Railton hedge sculptures

With so many country towns striving to offer a tourist attraction point of difference with painted silos, big things, and rusty sculptures, Railton in Tasmania certainly deserves full marks for originality.

Billing itself as the ‘Town of Topiary’, the streets here are lined with well over 100 shrubs and hedges that have been trimmed and shaped into a variety of eye-catching figures.

The ‘we-can-be unique’ idea was born back in 1999 when local businessman Neil Hurley kicked things off by creating a horse and farmer working a plough as a living monument to the pioneers of the area.

More – much more – was to follow.

Today, there are topiaries depicting everything from Ned Kelly and the last ‘living’’ Tasmanian tiger to crocodiles, spiders, steam trains … and even a mother and baby elephant! While it is not known how many hedge trimmers and garden shears are stashed away in this fascinating community located about 23 kilometres south of Devonport, Census data shows there are about 1,000 green-fingered residents.

Railton was first surveyed in 1853, and the early settlers were mainly farmers and timber workers. A tramway was built here in the 1860s, and the railway came through in 1885 as the Deloraine-Latrobe line was completed.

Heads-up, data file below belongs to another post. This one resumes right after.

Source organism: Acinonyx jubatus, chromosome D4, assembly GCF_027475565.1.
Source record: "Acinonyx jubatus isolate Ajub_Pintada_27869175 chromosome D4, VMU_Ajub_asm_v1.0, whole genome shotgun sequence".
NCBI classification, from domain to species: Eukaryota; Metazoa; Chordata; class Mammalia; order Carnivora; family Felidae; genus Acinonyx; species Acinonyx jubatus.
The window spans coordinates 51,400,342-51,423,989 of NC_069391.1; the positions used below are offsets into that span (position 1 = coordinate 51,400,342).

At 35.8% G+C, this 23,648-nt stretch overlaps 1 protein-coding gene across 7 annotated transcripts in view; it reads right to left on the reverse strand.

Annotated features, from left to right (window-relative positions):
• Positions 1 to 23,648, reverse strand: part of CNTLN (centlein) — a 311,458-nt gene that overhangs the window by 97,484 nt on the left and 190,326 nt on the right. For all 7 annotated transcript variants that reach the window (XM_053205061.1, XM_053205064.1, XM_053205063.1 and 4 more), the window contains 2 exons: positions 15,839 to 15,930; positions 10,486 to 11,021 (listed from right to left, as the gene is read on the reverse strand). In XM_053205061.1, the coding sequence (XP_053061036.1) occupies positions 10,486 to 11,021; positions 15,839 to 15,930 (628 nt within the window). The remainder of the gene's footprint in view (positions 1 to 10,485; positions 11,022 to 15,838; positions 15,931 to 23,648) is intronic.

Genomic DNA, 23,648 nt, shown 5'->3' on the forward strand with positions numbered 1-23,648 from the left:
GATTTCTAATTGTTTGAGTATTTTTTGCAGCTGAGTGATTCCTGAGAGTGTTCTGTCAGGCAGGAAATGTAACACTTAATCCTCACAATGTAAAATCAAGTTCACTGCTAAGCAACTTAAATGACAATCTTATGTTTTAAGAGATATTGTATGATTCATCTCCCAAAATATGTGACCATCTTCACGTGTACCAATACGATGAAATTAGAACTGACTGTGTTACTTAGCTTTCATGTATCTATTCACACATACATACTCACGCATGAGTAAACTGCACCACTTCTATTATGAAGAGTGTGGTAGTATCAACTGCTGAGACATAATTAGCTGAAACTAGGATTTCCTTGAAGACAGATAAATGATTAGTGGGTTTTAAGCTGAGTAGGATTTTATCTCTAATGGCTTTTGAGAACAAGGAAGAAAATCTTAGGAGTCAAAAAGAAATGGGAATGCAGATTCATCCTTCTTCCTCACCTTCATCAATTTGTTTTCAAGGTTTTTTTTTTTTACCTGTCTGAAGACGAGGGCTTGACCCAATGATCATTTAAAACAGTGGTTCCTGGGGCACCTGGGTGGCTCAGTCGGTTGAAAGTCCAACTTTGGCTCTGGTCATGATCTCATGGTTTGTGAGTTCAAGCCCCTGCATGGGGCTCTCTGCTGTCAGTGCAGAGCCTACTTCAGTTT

While it is the topiary which will initially tempt grey nomads into town, there are plenty of other points of interest. The main street is startlingly wide as it was built to make turning easier for the bullock teams making their way to the railway station.

Also of interest is the huge cement plant, which has been operating here since 1923 and reportedly produces in excess of one million tonnes of cement a year. The high-quality limestone cement has been used to build the Sydney Harbour Bridge, stands at the Sydney Cricket Ground, and many other great construction projects around the country.

Another place well worth a look is Sykes Sanctuary, 40 acres of bushland with abundant birdlife and walking tracks that was donated to the people of the area by Norman Sykes, an eccentric conservationist who gave up city life to live close to nature.

Along the reserve’s trails are two giant stone monuments complete with mathematical equations which are said to explain how the universe was made! Keen hikers will also enjoy a trip out to Stoodley Plantation Forest, located about five kilometres south of town.

A trail, which takes about 60 minutes to walk, leads visitors through a magnificent forest with a variety of trees to marvel at. Flower-loving grey nomads will no doubt also enjoy a visit to the Henry Somerset Orchid Reserve, which is nationally renowned for its diversity of native terrestrial orchids.

After all that sightseeing, the perfect way to cap off a busy day is to head out for a beer at the Seven Sheds Brewery, Meadery and Hop Garden, which offers cellar door sales, tastings and tours.

And if all that wasn’t enough, Railton currently offers free camping at the Esplanade for self-contained vehicles only, although the Kentish Council appears set to introduce a $10 camping fee in the near future.


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